Posted by Paiblock
The art market has always been an interesting place to be. Blind auctions, paintings that fetch tens of millions of pounds, theft and fraud, rough dealings – these are the things that Hollywood thrillers are made of. It is often dismissed as elitist and inaccessible to owners of mediocre resources – a playground for the very wealthy, who can spend huge sums of money on works of art that they rarely display in their homes.
But like all markets, this one is constantly evolving. In terms of the impact and magnitude of the changes, the last stage could be the most profound since the emergence of auction houses in the eighteenth century: the growth of digital art and the buying and selling technology that underpins it.
The concept of digital art is very simple: it is art made with digital tools and mostly found on a digital platform. The technology that underpins the digital art market is a bit more complex. At its heart are NFTs, or non-fungible tokens. Digital artwork is printed on blockchain technology in the form of NFTs, a process known as “engraving”. These NFTs, in turn, are indelible proof of ownership. NFTs cannot be stolen, tampered with or tampered with, and they mean that digital artworks can be traded in a secure, encrypted manner. In other words, unlike Rembrandt hanging on the wall of a gallery or palace, these works cannot simply be stolen and sold on the black market.
The rise of digital art and NFTs has already propelled artists who until recently only had an online fan base to fame and made them into multi-millionaires. In March of this year, NFT artwork by artist Beeple – real name Mike Winkelmann – sold for $69 million at Christie’s, which has long traded paintings by the likes of Matisse and Van Gogh. This made him the third most expensive living artist at auction, behind David Hockney and Jeff Koons.
But work every day – the first 5,000 days – collecting
5,000 digital photos taken by Beeple since 2007 – it has a unique story. It was A .’s first digital artwork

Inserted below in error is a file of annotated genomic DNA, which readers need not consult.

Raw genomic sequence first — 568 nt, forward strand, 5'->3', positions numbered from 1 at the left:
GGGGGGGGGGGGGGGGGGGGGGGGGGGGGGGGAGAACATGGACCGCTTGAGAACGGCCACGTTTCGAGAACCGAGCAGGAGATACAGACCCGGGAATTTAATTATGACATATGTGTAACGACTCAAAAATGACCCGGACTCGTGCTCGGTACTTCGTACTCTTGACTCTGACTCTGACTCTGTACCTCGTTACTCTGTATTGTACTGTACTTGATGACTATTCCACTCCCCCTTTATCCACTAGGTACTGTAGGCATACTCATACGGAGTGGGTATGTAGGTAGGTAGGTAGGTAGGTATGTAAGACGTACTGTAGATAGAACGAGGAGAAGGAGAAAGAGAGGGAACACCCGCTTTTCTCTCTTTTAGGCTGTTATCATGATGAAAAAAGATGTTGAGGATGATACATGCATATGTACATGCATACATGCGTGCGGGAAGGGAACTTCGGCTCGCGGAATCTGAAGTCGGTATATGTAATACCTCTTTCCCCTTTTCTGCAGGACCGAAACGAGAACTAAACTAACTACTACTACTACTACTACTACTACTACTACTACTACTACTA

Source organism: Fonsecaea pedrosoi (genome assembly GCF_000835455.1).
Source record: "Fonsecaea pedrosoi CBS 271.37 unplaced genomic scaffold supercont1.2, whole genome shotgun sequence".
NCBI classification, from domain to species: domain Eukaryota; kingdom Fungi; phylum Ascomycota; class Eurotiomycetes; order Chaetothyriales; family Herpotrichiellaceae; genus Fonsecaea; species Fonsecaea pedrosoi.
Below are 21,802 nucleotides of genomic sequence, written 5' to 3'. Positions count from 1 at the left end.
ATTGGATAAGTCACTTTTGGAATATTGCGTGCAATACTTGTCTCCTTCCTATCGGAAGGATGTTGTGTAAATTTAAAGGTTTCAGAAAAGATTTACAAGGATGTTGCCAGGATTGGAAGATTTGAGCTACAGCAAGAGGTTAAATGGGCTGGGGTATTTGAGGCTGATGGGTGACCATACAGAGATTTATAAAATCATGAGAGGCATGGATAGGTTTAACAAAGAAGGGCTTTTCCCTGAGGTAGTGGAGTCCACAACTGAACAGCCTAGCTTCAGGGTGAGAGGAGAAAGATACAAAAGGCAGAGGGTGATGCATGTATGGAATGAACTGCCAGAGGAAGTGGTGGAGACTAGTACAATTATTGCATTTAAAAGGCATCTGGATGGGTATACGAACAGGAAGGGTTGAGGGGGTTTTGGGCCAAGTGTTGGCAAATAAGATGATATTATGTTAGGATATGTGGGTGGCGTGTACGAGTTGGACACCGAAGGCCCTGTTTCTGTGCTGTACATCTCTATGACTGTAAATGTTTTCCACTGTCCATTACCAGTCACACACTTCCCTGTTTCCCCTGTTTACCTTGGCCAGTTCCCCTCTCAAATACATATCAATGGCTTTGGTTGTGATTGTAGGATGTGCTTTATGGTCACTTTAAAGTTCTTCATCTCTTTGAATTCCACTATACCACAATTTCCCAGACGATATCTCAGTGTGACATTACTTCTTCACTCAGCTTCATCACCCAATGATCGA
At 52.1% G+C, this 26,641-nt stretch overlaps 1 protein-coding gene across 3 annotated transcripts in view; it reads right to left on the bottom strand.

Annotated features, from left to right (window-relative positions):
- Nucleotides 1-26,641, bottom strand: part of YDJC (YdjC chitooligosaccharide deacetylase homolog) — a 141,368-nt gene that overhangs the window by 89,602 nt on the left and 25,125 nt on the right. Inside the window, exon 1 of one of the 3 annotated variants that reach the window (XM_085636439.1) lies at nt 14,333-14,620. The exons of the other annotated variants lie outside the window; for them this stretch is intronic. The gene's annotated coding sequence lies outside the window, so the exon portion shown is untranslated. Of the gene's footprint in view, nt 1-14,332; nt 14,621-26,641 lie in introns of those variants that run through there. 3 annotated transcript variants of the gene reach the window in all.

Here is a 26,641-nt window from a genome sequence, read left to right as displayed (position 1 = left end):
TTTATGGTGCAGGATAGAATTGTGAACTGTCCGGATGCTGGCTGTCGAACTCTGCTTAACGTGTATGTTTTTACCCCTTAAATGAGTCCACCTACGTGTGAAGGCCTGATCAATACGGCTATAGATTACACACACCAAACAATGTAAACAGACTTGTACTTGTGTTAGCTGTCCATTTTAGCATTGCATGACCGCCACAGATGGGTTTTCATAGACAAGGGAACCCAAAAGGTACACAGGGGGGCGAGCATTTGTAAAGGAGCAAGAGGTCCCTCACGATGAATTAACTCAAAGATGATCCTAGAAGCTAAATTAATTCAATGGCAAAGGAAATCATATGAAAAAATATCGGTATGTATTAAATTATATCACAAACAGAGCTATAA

Traditional Auction House. The sum not only reflected the emergence of a new artist, but the moment when an entirely new artistic medium came under the hammer.
See the fine print below Christie’s listing for “Wallet Address” and “Non-replaceable Token” information. No artwork sold at Christie’s has previously made these claims, and this has led many to question whether digital art and the coding technology that underpins it will one day replace physical painting at the center of the art market.
Businesses like Beeple aren’t the only tactics charging high prices. Memes have also been minted and sold to tens of thousands. CryptoPunks, a set of 10,000 cartoon-like digital characters stored on the Ethereum blockchain, all unique, was introduced in 2017 with prices ranging from $1 to $34 apiece. One sold in July for $7.5 million. Last year the average price was $207,211.
Digital art functions similarly to physical art in that public perception is an important determinant of the monetary value of a work. However, if the business is part of a group, such as B-CryptoPunks, the value is also affected by the number of people buying and selling.
One of the things that makes speculators take a closer look at the world of digital art is the fact that the price of some of the most famous digital artwork has risen faster than any other work of art in recorded history. With the explosion of virtual wealth in recent years — thanks to the popularity of Bitcoin, Ethereum, and other limited uses outside of digital commerce — it is now a market for buyers.
It is critical for the artists themselves to be able to shape and convert their work to NFT. Danish company Paiblock has been providing one of the most affordable engraving services in the industry since its inception a decade ago. With Paiblock’s blockchain platform, an artist can make 900 works for as little as $1. Also, the company only takes commission if the business is sold.
If they don’t sell, the artist loses nothing but the small cost of the engraving.
democratization of the art market
Part of the appeal of digital art, especially to younger generations, is its accessibility. Potential buyers do not have to go to fairs or auction houses. And while they may not have original artwork to hang on their walls, the scale of Generation X, Y and Z participation online means that doesn’t seem to be an obstacle. Paiblock itself offers two sets of collectibles: CryptoPops and CryptoPandas. Like CryptoPunks, which many believe started the crypto art movement, these are one-time-created figurines that can be owned by an individual or a company – and like all artwork, they function either as a commodity or a collectible.
Younger generations understand better than many that online goods, despite their advantages, are not always reliable investments. However, when minted correctly, NFTs are extremely secure, and Paiblock powers one of the most stable and user-friendly digital environments available for minting.
Platforms like Paiblock help democratize the art space and make artwork available and accessible to all.
Visit www.paiblock.app for more information
Originally Posted on Business Reporter